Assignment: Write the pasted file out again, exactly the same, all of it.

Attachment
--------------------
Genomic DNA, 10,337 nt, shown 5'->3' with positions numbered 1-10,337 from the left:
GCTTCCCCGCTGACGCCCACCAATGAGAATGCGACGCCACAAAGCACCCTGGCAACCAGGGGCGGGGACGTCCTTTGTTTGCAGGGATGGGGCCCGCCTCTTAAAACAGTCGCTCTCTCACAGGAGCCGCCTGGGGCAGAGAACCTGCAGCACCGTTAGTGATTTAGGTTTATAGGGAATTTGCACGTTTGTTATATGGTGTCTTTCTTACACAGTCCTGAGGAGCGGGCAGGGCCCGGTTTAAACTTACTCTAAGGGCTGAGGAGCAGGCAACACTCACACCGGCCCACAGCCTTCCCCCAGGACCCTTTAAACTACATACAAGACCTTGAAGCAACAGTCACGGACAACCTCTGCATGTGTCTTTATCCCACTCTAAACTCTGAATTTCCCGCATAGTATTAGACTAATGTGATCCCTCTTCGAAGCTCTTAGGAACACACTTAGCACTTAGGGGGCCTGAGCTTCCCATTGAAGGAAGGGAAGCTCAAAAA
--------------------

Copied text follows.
Genomic DNA, 10,337 nt, shown 5'->3' with positions numbered 1-10,337 from the left:
GCTTCCCCGCTGACGCCCACCAATGAGAATGCGACGCCACAAAGCACCCTGGCAACCAGGGGCGGGGACGTCCTTTGTTTGCAGGGATGGGGCCCGCCTCTTAAAACAGTCGCTCTCTCACAGGAGCCGCCTGGGGCAGAGAACCTGCAGCACCGTTAGTGATTTAGGTTTATAGGGAATTTGCACGTTTGTTATATGGTGTCTTTCTTACACAGTCCTGAGGAGCGGGCAGGGCCCGGTTTAAACTTACTCTAAGGGCTGAGGAGCAGGCAACACTCACACCGGCCCACAGCCTTCCCCCAGGACCCTTTAAACTACATACAAGACCTTGAAGCAACAGTCACGGACAACCTCTGCATGTGTCTTTATCCCACTCTAAACTCTGAATTTCCCGCATAGTATTAGACTAATGTGATCCCTCTTCGAAGCTCTTAGGAACACACTTAGCACTTAGGGGGCCTGAGCTTCCCATTGAAGGAAGGGAAGCTCAAAAA